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John Gilmore

Clergyman of the Church of England and critic of Caribbean slavery born in Scotland. Originally trained as a surgeon, he spent six years in the Royal Navy in that capacity. On one occasion during this period he visited a slave ship where there was an epidemic on board in order to provide treatment to the victims. Ramsay eventually decided to leave the Navy because of an accident that had left him lame. In 1762 he was ordained by the Bishop of London, and returned to the Caribbean island of St Kitts (St Christopher), which he had previously visited while in the Navy. He spent most of the next nineteen years in St Kitts, as rector of two parishes there, and married the daughter of a local planter.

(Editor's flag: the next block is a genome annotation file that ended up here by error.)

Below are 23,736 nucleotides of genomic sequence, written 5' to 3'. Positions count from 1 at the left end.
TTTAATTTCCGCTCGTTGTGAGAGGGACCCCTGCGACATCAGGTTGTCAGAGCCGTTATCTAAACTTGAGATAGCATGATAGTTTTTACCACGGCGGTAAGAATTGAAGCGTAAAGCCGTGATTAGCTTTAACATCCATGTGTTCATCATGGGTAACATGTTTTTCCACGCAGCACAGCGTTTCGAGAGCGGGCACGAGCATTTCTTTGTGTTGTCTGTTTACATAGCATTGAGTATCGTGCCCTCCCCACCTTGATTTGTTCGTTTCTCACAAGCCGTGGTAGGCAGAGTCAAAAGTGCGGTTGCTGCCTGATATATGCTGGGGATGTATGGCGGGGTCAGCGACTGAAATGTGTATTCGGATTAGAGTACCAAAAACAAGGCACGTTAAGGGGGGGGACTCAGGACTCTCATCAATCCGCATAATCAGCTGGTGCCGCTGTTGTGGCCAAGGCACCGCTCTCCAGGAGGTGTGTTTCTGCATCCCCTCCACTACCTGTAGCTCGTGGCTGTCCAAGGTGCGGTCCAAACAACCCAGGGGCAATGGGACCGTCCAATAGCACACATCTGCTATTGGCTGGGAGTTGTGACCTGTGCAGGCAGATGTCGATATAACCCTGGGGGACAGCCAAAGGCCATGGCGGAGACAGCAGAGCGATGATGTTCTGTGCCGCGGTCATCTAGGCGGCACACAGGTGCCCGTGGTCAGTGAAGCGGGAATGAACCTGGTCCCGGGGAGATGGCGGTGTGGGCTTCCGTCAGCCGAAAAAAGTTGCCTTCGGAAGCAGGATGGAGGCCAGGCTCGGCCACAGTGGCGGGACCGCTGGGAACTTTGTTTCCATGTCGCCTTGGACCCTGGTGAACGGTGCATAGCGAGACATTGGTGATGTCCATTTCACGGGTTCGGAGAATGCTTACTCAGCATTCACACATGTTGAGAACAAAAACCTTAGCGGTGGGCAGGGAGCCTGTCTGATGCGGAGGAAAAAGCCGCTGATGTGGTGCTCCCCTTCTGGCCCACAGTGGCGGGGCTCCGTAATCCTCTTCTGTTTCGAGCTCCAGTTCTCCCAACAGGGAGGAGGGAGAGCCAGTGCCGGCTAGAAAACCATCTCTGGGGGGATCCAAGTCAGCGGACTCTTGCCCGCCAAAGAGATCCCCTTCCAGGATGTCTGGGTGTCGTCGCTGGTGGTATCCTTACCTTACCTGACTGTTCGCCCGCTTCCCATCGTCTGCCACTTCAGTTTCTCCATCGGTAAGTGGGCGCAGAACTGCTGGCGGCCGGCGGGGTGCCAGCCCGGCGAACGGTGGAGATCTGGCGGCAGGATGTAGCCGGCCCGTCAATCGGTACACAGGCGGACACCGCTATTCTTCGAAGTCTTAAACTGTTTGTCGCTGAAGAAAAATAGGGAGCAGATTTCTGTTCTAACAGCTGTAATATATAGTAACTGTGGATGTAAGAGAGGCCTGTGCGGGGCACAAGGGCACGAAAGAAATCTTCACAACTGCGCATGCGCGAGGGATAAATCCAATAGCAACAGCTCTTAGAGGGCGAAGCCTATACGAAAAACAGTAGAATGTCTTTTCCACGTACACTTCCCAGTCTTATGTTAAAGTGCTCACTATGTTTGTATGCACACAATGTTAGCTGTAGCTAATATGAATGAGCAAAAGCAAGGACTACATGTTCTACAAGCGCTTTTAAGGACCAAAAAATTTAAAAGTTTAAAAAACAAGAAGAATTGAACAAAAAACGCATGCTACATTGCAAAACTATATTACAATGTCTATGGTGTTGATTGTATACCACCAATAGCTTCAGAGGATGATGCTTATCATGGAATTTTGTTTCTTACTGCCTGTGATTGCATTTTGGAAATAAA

Ramsay s attempts to preach Christianity to the slaves and his involvement in local political issues made him unpopular with his white parishioners ...

Article

Edward J. Robinson

stonecutter, porter, educator, funeral director, and preacher, was born a slave in Shreveport, Louisiana, the son of Zed and Betty Taylor. When Preston was one year old his parents moved to Lexington, Kentucky, where at age four young Preston heard a sermon in the First Baptist Church of Lexington and subsequently stated, “Some day I'll be a preacher” (Clement Richardson, The National Cyclopedia of the Colored Race [1919]). In 1864, at age fifteen Preston enlisted in Company G, 116th U.S. Infantry, as a drummer. He was present at the sieges of Richmond and Petersburg in Virginia, and at the surrender of Robert E. Lee. Taylor's regiment also served in Texas and New Orleans, Louisiana, before exiting the army on 17 January 1867 (Simmons, Men of Mark).

After serving in the military Taylor became a stonecutter and was skillful at ...